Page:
Secretary of State Scorecard: Work Done Not Miles Flown, Please

D.B. Des Roches is an associate professor at the Near East South Asia Institute for Strategic Studies. He recently published a commentary about John Kerry’s first trip overseas and the current ‘success’ metric:

John Kerry’s first trip as secretary of state provides a good opportunity to look at how we evaluate our secretaries. Most recent secretaries have considered travel to be the measure of their terms. When Hillary Clinton returned to work from hospitalization, her staff gave her a football jersey with “112” on it – reflecting the number of countries she had visited. Republicans retorted that Condoleezza Rice still held the record for most miles logged.

Photo via

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This focus on secretary of state travel as a measure of dedication, efficiency and competence is dysfunctional. We should decide, as Mr. Kerry’s first trip (to Europe and the Middle East) gets underway, to abandon this harmful metric and evaluate diplomacy in a way that acknowledges its complexity.

These are real issues which require real leadership, but they are not glamorous and don’t lend themselves to photo opportunities. Our nation would be better served if those of us who watch foreign affairs look at these complicated issues of State Department capacity and measure the secretary of state by this, rather than treating him as a sort of Clark Griswold trekking around Rome checking off a list of fountains. Save the secretary of state visits for those issues which truly require a high-level visit to break up a logjam or push an agreement over the top. America needs a secretary of state who can lead, not one who can travel.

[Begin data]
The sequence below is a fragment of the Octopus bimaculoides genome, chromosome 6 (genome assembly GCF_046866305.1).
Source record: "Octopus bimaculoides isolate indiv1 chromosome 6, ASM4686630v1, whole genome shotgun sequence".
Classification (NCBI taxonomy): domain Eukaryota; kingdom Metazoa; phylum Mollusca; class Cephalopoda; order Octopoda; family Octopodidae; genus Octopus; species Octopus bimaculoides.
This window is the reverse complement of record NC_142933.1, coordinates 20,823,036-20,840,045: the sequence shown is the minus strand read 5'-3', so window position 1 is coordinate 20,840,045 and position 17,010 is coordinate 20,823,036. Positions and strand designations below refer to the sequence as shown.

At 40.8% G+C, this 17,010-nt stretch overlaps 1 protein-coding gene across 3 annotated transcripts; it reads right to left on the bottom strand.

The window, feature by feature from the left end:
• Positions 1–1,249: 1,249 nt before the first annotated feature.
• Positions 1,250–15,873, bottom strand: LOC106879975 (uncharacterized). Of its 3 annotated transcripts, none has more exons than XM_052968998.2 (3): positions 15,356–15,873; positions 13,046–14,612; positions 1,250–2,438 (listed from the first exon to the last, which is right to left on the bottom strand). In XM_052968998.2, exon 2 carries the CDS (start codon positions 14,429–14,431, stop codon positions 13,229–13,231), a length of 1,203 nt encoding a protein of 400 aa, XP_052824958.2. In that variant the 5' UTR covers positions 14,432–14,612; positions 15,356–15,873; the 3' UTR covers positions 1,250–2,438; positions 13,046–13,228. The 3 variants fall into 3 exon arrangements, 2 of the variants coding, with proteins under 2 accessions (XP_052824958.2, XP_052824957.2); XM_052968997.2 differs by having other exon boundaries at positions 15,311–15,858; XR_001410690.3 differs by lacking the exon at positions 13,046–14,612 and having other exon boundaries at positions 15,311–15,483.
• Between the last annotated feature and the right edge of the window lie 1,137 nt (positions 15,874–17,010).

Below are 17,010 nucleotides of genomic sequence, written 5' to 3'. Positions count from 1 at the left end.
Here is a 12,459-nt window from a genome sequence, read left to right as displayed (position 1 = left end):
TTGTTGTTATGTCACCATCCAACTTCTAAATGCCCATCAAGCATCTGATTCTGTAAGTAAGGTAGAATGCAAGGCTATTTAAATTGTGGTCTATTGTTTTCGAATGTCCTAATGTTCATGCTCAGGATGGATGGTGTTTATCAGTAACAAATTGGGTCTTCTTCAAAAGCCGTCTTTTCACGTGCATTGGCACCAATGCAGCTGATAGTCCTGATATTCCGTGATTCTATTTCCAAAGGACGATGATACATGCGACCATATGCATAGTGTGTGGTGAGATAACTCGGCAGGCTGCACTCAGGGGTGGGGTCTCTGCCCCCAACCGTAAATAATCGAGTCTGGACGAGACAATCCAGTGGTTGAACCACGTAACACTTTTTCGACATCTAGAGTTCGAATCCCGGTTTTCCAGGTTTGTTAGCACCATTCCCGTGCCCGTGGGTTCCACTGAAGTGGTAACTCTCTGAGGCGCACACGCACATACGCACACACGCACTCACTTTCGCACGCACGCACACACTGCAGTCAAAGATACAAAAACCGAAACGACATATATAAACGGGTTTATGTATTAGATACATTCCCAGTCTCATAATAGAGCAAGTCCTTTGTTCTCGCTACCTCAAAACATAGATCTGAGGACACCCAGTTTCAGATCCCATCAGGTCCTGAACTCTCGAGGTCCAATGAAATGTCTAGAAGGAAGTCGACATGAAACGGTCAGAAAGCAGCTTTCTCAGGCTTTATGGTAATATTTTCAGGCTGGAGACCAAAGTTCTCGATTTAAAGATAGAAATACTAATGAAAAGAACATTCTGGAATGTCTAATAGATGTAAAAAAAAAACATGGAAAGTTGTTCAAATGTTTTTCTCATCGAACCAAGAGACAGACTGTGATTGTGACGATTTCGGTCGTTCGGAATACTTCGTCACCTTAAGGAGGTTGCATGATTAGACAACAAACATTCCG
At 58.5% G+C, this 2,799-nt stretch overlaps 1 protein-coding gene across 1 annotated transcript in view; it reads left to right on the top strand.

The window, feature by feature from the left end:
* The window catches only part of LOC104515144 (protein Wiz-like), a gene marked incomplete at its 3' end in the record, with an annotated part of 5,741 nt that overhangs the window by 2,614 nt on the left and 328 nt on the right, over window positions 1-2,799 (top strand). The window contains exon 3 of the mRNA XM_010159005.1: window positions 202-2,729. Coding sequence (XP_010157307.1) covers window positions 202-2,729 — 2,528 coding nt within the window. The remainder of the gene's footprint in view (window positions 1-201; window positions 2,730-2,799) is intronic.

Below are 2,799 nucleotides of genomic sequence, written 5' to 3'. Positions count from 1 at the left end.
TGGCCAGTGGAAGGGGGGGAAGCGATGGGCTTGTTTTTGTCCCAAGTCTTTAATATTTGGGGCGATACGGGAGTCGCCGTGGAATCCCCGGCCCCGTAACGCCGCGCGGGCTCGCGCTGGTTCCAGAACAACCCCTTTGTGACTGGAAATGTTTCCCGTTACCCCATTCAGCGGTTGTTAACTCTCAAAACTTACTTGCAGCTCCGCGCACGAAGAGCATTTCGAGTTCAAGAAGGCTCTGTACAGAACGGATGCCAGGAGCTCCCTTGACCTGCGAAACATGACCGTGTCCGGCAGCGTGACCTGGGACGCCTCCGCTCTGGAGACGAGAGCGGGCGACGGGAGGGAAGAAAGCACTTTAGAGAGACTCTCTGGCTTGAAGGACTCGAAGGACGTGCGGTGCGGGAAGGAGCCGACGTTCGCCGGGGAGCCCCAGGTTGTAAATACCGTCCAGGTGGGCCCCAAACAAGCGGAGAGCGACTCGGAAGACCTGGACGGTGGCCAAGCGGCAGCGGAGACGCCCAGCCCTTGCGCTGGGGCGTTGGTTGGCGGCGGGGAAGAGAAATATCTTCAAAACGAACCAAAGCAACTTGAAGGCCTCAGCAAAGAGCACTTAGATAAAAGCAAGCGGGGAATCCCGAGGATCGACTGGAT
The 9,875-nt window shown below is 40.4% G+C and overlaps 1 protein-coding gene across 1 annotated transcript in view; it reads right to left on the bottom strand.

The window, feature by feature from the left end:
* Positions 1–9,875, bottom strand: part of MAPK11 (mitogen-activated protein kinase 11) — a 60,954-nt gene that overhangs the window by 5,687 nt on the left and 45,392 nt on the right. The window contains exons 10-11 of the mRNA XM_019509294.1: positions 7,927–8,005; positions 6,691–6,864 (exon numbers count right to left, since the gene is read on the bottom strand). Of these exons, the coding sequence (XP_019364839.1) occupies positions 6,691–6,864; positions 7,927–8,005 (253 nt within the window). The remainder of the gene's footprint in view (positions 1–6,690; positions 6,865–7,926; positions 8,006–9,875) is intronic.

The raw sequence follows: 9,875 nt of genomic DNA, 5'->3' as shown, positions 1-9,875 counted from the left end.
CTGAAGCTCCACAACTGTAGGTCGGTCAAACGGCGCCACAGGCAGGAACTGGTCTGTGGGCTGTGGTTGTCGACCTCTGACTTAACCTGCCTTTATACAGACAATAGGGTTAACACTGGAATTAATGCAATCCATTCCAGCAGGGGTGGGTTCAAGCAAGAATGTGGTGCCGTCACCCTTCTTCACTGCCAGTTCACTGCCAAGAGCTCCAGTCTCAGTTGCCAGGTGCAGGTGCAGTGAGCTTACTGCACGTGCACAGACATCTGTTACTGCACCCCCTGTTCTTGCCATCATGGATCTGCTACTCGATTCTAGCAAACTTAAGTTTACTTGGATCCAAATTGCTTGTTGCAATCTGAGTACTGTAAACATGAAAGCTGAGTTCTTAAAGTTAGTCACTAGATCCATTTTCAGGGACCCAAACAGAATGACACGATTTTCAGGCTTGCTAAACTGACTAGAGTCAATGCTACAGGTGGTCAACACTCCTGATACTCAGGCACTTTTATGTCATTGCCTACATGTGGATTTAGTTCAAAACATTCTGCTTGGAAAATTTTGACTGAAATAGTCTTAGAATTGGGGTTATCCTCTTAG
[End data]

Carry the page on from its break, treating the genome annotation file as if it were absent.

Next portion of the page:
Read in full here.

The author made some excellent points that should be required reading for Secretary Kerry’s incoming team.  We sincerely hope that no one would attempt to nudge Secretary Kerry to top Condi’s miles, or Hillary’s number of countries visited or number of embassy meet and greet. That would not be original or terribly helpful to an institution that is consistently underfunded and unappreciated not just by the Congress but also by the American public.

The real challenges for the 68th secretary of state do not require an airplane ride. The sooner his Seventh Floor recognizes that, the sooner they can develop a strategy for achievable goals during Secretary Kerry’s  tenure and imprint his legacy on the institution.






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